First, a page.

Violence against women

More than one-third of women worldwide suffer physical or sexual violence during their lifetimes, the first systematic study by the U.N. World Health Organization recently reported. Of the 35 percent of women who experienced violence, 30 percent of the violence was perpetrated by their partners. Violence against women is a serious crime, a human rights violation and a health problem that has reached epidemic proportions.

In many countries, the violence against females starts young. The WHO report noted a South African study that found that 42 percent of females 13 to 23 years of age reported experiencing physical dating violence.

In Japan an increasing number of incidents against elderly family members is taking place. The concept of the battered wife has expanded to include the battered parent or grandparent.

The WHO study found high levels of violence against women in every country in the world. Even more tragically, the study likely underestimated real levels of violence because in many places, such as rural Ethiopia or Bangladesh, where seven in 10 women suffer violence, gathering accurate data is difficult. Because the violence also takes place most often between close relations, victims, especially in less developed countries, rarely report their partners. Of all women who were murdered throughout the world, the WHO survey found that 38 percent were killed by their partners.

Violence against women results in everything from broken bones to pregnancy complications to depression. Such violence is not only morally repugnant and criminal, it is also extremely costly for both victims and society at large. One study in the United States put the cost of treatment for violence-related injuries at $4 billion a year, with $1.8 billion in lost productivity. Another estimate put the costs of violence against women in Vietnam as high as 2 percent of gross domestic product. Shocking statistics reveal that more women around the world are injured by domestic violence or rape than from cancer, car accidents, war or malaria.

To reduce the level of violence against women, it is imperative to increase financial support for abuse-related programs. Governments, especially in countries like Japan, with a relatively developed economy, need to prioritize budgets to staunch this epidemic.

Women who receive immediate shelter or longer-term housing or a housing allowance find it easier to leave abusive partners. That support increases the potential for filing police reports and following up with legal action. Telephone hot lines, the front line for help, also require funding for training and personnel.

The police and legal system must also be changed to encourage victims to file criminal reports. Japan introduced its first domestic violence law in 2002, putting the country in line with the other 125 countries that have specific laws against domestic violence. However, nearly 600 million women worldwide live in countries where intimate partner violence is not yet a crime.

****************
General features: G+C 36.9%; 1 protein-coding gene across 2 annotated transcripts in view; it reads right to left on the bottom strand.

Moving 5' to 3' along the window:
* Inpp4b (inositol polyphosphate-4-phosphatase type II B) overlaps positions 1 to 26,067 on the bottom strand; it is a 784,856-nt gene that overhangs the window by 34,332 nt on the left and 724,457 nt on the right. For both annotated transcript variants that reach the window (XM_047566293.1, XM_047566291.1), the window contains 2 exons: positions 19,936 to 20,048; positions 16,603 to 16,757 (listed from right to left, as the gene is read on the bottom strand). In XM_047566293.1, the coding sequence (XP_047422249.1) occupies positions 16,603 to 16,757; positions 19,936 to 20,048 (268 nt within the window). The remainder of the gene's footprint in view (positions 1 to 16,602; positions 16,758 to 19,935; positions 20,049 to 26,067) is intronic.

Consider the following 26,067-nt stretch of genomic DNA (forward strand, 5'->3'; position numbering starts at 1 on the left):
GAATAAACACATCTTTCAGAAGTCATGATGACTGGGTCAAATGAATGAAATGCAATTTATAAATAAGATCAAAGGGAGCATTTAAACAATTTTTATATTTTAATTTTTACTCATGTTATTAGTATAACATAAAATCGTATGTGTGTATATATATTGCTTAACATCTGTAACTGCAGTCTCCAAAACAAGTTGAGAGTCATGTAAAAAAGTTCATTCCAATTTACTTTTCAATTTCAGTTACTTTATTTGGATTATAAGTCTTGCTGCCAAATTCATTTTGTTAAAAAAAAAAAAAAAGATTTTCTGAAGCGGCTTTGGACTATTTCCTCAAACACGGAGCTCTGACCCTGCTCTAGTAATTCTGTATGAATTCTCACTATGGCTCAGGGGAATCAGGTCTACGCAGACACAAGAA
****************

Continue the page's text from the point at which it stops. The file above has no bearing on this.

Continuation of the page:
Violence against women by their partners will continue in all countries unless effective investigations and prosecution can be instituted. Encouragement to file reports and restraining orders are good first steps. Those initial interventions, though, must be followed up with thorough legal assistance. Many cases take considerable time to work through the courts. At all steps in the legal process, women deserve respect and dignity.

When Japan improved its system for reporting and investigating domestic violence in 2011, the number of cases reported increased dramatically. An additional 46.3 percent surge in cases were reported after the National Police Agency changed its policies that year on domestic violence.

In addition to increased reporting, special domestic violence units with set procedures, specific training and combined experience are best equipped to handle such cases and ensure follow-through from the initial report to the final verdict. Medical care is also needed, usually immediately.

In Japan, 26 percent of women were punched, kicked or shoved, with another 14 percent forced to have sex. Eighteen percent of Japanese women also suffer psychological abuse, so longer-term counseling and mental health treatment are necessary.

In the WHO survey, women who suffered from violence were found to be twice as likely to experience depression or to abuse alcohol. Better training at all levels of the health profession is needed to identify cases of violence and provide appropriate care.

At schools, universities, community centers and hospitals, educational programs and public campaigns to provide facts, information and contact numbers need to be expanded.

Many women who suffer domestic violence endure it because the social stigma is too great to take action, they fear retaliation, they can’t support themselves or they are too isolated to talk to anyone about their situation.

Many women consider the problem as something that must be endured for the sake of their children. Better awareness and accessible information about the causes and possible solutions for physical and sexual violence would help women tremendously.

The violence that women suffer on a daily basis in every country in the world must be understood as a devastating crisis and dealt with accordingly. Eliminating tolerance for domestic violence, increasing support for women and instituting effective solutions can provide hope for the one-third of the world’s women who are victims of violence to one day live lives that are free of fear, danger and suffering.

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